Today we are looking at an early 16th century style pole arm we have newly finished that was a custom commission. It is a great combination of thrusting points and sharp edges with some hooks and lugs thrown into the mix. Now what to call this lethal pole arm. It is referred to as a "Scorpion" in some sources. This is probably due to some of the surviving examples having a large scorpion mark in the head.


I could not find a period reference for this nomenclature. It may well be a modern association but it is a style that seems to have a difficult place in the literature on were it falls in relation to other arms of its period. While it definitely seems to be a style of Bill and looks somewhat Halberd like, it is also listed as a Ranseur, Guisarme and Roncone in published sources on pole weapons. So it does not seem to have an agreed upon family of arms that it falls with in.

If you are looking to dig deeper on pole arm development we make some suggestions for research here.

The pole arms of the first half of the 16th century in italy begin to take on a semi consistent form often referred to as the Italian Bill or Roncone, our version pictured below. this had many variations in size and exact layout but they can all be seen as similar in form.


Italian Bill

This "scorpion" style piece while having some similarities seems to have been an early form of the style and would later seem to become less popular. The distinct elements of this style include an almost blade like top spike and the forward beak thrusting upperward at an angle creating a long cutting edge down to a small lug. This version has a large back hook with sharpened edge along the inside of the curve. 

I do a quick overview of this piece in the vid below.

Check out what we make at our swords and weapons are made by us in Minneapolis, MN. Sword blades from 6150 steel, hardened to 50-52 Ric. They are all crafted to look, feel, and function just like the historical originals on which they are based.

This piece was commissioned by Jon Courtney

divider swords

Nathan Clough, Ph.D. is Vice President of Arms and Armor and a member of the governing board of The Oakeshott Institute. He is a historical martial artist and a former university professor of cultural geography.  He has given presentations on historical arms at events including Longpoint and Combatcon, and presented scholarly papers at, among others, The International Congress on Medieval Studies.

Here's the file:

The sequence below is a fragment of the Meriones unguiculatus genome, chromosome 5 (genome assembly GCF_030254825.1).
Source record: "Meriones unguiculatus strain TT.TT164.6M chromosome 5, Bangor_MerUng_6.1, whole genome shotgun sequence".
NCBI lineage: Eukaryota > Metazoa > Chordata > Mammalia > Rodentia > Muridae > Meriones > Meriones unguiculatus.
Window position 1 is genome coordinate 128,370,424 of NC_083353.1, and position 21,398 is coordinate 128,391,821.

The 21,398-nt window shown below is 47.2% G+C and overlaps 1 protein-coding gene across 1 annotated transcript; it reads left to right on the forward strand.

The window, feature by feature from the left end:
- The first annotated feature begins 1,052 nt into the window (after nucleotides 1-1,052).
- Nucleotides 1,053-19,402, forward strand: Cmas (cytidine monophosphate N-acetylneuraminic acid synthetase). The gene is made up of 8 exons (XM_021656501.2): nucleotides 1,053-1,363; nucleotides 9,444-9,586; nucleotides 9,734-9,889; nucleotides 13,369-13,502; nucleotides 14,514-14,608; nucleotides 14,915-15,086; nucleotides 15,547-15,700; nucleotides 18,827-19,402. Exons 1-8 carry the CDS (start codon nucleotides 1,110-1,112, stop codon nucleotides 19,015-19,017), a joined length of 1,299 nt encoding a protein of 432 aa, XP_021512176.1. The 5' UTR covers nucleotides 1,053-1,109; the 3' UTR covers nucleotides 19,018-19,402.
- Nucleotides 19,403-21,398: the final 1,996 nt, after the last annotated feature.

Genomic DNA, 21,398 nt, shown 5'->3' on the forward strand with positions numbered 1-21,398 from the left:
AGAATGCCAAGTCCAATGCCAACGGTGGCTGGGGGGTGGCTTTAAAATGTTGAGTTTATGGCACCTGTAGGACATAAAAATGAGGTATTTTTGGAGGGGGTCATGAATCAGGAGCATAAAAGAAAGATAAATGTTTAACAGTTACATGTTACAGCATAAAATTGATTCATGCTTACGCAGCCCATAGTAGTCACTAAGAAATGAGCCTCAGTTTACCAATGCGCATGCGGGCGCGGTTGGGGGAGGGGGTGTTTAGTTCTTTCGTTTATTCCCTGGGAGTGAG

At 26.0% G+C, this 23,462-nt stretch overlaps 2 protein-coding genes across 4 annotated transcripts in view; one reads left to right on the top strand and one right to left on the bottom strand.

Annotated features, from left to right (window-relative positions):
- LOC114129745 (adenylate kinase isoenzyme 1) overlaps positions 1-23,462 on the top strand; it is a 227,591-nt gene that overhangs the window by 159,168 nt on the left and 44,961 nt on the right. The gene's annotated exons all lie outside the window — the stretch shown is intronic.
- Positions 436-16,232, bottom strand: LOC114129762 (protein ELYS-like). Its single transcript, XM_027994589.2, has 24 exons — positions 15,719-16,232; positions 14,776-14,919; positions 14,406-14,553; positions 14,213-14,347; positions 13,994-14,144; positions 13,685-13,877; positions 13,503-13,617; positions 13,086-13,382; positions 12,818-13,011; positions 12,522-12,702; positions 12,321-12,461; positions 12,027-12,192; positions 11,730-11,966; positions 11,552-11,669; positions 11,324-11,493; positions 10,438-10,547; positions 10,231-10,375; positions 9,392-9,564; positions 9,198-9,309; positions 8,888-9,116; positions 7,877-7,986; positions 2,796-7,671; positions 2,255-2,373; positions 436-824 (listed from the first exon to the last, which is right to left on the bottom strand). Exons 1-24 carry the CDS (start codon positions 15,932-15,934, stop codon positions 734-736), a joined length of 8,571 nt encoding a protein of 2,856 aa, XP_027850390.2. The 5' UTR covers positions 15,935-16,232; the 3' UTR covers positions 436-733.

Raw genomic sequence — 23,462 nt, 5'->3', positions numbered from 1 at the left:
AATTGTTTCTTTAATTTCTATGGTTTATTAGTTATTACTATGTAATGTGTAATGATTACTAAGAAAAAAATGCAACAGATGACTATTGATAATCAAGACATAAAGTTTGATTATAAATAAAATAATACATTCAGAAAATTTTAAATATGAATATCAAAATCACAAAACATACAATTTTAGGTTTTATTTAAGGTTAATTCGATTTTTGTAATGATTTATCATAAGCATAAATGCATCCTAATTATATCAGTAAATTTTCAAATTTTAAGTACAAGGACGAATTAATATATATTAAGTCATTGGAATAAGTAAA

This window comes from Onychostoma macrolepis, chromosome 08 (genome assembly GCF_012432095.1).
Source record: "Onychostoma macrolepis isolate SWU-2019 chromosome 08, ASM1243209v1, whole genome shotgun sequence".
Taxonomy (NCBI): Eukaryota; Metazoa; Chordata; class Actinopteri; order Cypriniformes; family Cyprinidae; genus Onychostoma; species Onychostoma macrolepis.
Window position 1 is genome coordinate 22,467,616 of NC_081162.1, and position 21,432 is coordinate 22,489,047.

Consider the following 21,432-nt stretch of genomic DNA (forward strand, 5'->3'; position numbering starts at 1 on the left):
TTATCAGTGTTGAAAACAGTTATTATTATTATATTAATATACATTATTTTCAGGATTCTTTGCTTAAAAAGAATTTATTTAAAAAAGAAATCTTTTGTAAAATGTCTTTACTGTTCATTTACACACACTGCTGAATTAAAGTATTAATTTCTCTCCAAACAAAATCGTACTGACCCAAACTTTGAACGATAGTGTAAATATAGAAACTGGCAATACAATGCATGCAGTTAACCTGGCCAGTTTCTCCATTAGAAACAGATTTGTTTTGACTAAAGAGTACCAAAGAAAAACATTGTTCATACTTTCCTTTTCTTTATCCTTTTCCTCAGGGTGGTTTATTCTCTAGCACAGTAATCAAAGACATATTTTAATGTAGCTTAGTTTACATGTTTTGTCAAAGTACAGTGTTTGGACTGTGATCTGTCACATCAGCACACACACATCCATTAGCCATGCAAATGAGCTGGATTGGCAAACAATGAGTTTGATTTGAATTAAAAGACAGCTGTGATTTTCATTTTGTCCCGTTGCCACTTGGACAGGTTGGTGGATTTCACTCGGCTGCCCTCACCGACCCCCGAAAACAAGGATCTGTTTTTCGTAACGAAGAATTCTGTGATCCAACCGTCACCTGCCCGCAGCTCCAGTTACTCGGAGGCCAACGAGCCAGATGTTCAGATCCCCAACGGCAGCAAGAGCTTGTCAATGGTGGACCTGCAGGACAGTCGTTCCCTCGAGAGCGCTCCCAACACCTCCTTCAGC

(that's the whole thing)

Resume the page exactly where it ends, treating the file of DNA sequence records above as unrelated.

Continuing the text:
Craig Johnson is the Production Manager of Arms and Armor and Secretary of The Oakeshott Institute. He has taught and published on the history of arms, armor and western martial arts for over 30 years. He has lectured at several schools and Universities, WMAW, HEMAC, 4W, and ICMS at Kalamazoo. His experiences include iron smelting, jousting, theatrical combat instruction and choreography, historical research, European martial arts and crafting weapons and armor since 1985.

Older Post
Newer Post
Close (esc)

Help us improve your online experience

You've landed on the new (soon to be released) website for Arms & Armor. After looking around, we'd appreciate 2 minutes of your time to answer 3 short questions about your experience.

Thank You!

~ The Arms & Armor Team

Take the Survey (takes 2 minutes or less)

Age verification

By clicking enter you are verifying that you are old enough to consume alcohol.


Shopping Cart

Your cart is currently empty.
Shop now